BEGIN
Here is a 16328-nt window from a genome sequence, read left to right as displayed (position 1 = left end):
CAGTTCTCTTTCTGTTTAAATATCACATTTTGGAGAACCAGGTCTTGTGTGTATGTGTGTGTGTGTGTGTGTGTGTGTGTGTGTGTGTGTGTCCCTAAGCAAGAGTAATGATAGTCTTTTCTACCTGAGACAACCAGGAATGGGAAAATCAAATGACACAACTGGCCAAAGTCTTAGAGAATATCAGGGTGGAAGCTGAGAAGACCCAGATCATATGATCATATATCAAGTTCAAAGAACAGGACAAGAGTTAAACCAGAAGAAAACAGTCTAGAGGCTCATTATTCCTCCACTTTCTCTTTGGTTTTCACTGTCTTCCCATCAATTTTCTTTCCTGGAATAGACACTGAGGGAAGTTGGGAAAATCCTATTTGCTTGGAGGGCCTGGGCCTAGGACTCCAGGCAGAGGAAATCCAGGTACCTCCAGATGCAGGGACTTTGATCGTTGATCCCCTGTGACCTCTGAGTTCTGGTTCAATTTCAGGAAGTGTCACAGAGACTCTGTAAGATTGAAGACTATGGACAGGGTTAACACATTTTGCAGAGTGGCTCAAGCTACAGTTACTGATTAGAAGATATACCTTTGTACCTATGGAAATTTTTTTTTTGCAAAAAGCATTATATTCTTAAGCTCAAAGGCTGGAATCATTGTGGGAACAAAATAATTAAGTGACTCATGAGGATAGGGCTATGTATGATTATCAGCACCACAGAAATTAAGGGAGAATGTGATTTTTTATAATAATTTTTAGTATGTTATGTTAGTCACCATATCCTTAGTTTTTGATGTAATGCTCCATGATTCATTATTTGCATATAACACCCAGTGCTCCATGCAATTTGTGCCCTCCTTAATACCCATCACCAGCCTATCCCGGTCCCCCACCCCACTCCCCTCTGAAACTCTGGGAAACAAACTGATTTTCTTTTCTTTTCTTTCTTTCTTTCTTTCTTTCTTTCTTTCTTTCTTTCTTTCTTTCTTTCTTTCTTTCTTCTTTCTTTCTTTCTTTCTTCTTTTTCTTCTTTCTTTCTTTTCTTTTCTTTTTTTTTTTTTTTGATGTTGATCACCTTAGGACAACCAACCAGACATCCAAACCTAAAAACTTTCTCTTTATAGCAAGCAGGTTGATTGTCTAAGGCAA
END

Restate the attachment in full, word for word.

Here is a 16328-nt window from a genome sequence, read left to right as displayed (position 1 = left end):
CAGTTCTCTTTCTGTTTAAATATCACATTTTGGAGAACCAGGTCTTGTGTGTATGTGTGTGTGTGTGTGTGTGTGTGTGTGTGTGTGTGTGTCCCTAAGCAAGAGTAATGATAGTCTTTTCTACCTGAGACAACCAGGAATGGGAAAATCAAATGACACAACTGGCCAAAGTCTTAGAGAATATCAGGGTGGAAGCTGAGAAGACCCAGATCATATGATCATATATCAAGTTCAAAGAACAGGACAAGAGTTAAACCAGAAGAAAACAGTCTAGAGGCTCATTATTCCTCCACTTTCTCTTTGGTTTTCACTGTCTTCCCATCAATTTTCTTTCCTGGAATAGACACTGAGGGAAGTTGGGAAAATCCTATTTGCTTGGAGGGCCTGGGCCTAGGACTCCAGGCAGAGGAAATCCAGGTACCTCCAGATGCAGGGACTTTGATCGTTGATCCCCTGTGACCTCTGAGTTCTGGTTCAATTTCAGGAAGTGTCACAGAGACTCTGTAAGATTGAAGACTATGGACAGGGTTAACACATTTTGCAGAGTGGCTCAAGCTACAGTTACTGATTAGAAGATATACCTTTGTACCTATGGAAATTTTTTTTTTGCAAAAAGCATTATATTCTTAAGCTCAAAGGCTGGAATCATTGTGGGAACAAAATAATTAAGTGACTCATGAGGATAGGGCTATGTATGATTATCAGCACCACAGAAATTAAGGGAGAATGTGATTTTTTATAATAATTTTTAGTATGTTATGTTAGTCACCATATCCTTAGTTTTTGATGTAATGCTCCATGATTCATTATTTGCATATAACACCCAGTGCTCCATGCAATTTGTGCCCTCCTTAATACCCATCACCAGCCTATCCCGGTCCCCCACCCCACTCCCCTCTGAAACTCTGGGAAACAAACTGATTTTCTTTTCTTTTCTTTCTTTCTTTCTTTCTTTCTTTCTTTCTTTCTTTCTTTCTTTCTTTCTTTCTTTCTTCTTTCTTTCTTTCTTTCTTCTTTTTCTTCTTTCTTTCTTTTCTTTTCTTTTTTTTTTTTTTTGATGTTGATCACCTTAGGACAACCAACCAGACATCCAAACCTAAAAACTTTCTCTTTATAGCAAGCAGGTTGATTGTCTAAGGCAA